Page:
Human impacts on the places on Earth with the most richness of life have brought hundreds of wild animals to the brink of extinction, a study shows.
The likes of logging and poaching have pushed 500 mammals, birds, reptiles and amphibians to the point where they're hanging by a thread, research found.
This is yet more evidence that the world's undergoing a sixth mass extinction, scientists argue.
Species are disappearing at more than 100 times the natural rate, they say.
And unlike other mass extinctions, caused by volcano eruptions or asteroid collisions, we only have ourselves to blame.
Prof Gerardo Ceballos of the National University of Mexico in Mexico City, said regional ecosystems are facing collapse.
"We have entered the sixth mass extinction," he told BBC News. "Based on our research and what we're seeing, the extinction crisis is so bad that whatever we do in the next 10 to 50 years is what will define the future of humanity."
Prof Ceballos worked on the study with two other well-known conservation scientists, Stanford University's Prof Paul Erhlich, and Dr Peter Raven of the Missouri Botanical Garden in St Louis, US.
Using data from the International Union for the Conservation of Nature (IUCN) Red List of threatened species and Birdlife (the bird authority for the IUCN), they identified at least 515 species that are on the brink of extinction, with fewer than a thousand individuals left.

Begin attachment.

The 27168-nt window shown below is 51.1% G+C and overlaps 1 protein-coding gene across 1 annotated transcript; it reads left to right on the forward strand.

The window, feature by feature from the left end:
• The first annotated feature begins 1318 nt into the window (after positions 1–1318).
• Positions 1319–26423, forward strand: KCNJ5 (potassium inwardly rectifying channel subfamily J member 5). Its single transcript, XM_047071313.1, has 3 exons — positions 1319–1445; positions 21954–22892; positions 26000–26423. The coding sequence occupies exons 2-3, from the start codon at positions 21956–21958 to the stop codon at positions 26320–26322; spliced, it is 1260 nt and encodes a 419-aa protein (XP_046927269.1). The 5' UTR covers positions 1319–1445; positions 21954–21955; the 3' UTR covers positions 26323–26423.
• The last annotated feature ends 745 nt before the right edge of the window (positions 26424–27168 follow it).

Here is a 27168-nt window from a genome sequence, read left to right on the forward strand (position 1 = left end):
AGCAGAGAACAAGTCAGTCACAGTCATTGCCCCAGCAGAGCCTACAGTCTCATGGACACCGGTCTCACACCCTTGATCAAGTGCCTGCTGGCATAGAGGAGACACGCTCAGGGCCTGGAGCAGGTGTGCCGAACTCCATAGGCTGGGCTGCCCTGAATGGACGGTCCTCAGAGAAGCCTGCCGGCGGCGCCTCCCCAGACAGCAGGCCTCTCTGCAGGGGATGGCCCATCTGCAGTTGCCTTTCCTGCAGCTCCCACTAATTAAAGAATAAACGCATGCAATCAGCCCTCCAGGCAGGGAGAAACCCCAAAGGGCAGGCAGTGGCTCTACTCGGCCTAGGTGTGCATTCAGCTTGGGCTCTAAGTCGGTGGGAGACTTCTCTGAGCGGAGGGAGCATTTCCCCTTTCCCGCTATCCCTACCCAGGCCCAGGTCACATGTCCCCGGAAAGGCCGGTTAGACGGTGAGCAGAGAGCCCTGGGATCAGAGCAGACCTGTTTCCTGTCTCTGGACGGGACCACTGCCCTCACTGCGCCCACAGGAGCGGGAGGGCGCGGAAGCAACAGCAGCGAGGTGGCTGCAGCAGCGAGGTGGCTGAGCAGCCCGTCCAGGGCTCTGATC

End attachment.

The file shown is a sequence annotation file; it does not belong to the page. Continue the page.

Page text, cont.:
The animals are found on every continent save Antarctica, in places highly impacted by humans, primarily in the tropics and subtropics.
They include the Golden Lion Tamarin, Ethiopian Wolf, Javan Rhinoceros, Spanish Imperial Eagle, Yellow-eared Parrot, Gharial and Green Poison Frog.
The scientists describe the extinction crisis as an existential threat to civilisation, along with climate change and pollution, to which it is tied.
And they say they have a "moral imperative" to draw attention to the loss of biodiversity, which they say is still rather ignored by most people.
The research is published in the journal Proceedings of the National Academy of Sciences (PNAS).
Commenting, Prof Diana Fisher of the University of Queensland, Australia, said the study deserved attention because so many people don't realise how much of the world's wildlife faces impending extinction.
"I agree with the authors that this extinction crisis needs to be elevated to an emergency equal to climate change," she said.
Prof Chris Johnson of the University of Tasmania said the current rate of extinction of species is higher than at any time since 66 million years ago, when the collision of a space-rock with the Earth killed off dinosaurs and many other species.
"Threats to species in today's world - things like habitat destruction and climate change - are growing rapidly," he said, adding that the 515 species down to 1,000 or fewer individuals are likely to be gone very soon.
And Prof Euan Ritchie of Deakin University in Australia said the study "is yet more dire confirmation that we are destroying life at a horrific pace and scale".
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